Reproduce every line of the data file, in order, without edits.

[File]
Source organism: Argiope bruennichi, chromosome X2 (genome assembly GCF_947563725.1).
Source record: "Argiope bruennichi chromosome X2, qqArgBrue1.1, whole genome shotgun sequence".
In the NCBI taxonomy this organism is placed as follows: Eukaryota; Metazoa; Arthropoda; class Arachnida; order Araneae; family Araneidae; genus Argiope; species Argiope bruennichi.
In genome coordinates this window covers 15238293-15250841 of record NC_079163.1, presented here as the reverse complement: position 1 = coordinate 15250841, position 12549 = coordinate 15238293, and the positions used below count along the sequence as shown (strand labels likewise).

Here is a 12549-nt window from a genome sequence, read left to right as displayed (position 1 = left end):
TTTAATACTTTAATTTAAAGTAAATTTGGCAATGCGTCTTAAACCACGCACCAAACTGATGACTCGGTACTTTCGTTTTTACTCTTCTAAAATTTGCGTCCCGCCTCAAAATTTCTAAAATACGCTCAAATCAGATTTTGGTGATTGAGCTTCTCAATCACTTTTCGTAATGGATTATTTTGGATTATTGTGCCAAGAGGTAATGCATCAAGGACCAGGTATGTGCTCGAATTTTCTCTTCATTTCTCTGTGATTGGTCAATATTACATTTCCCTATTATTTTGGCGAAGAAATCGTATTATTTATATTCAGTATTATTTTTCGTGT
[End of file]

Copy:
Source organism: Argiope bruennichi, chromosome X2 (genome assembly GCF_947563725.1).
Source record: "Argiope bruennichi chromosome X2, qqArgBrue1.1, whole genome shotgun sequence".
In the NCBI taxonomy this organism is placed as follows: Eukaryota; Metazoa; Arthropoda; class Arachnida; order Araneae; family Araneidae; genus Argiope; species Argiope bruennichi.
In genome coordinates this window covers 15238293-15250841 of record NC_079163.1, presented here as the reverse complement: position 1 = coordinate 15250841, position 12549 = coordinate 15238293, and the positions used below count along the sequence as shown (strand labels likewise).

Here is a 12549-nt window from a genome sequence, read left to right as displayed (position 1 = left end):
TTTAATACTTTAATTTAAAGTAAATTTGGCAATGCGTCTTAAACCACGCACCAAACTGATGACTCGGTACTTTCGTTTTTACTCTTCTAAAATTTGCGTCCCGCCTCAAAATTTCTAAAATACGCTCAAATCAGATTTTGGTGATTGAGCTTCTCAATCACTTTTCGTAATGGATTATTTTGGATTATTGTGCCAAGAGGTAATGCATCAAGGACCAGGTATGTGCTCGAATTTTCTCTTCATTTCTCTGTGATTGGTCAATATTACATTTCCCTATTATTTTGGCGAAGAAATCGTATTATTTATATTCAGTATTATTTTTCGTGT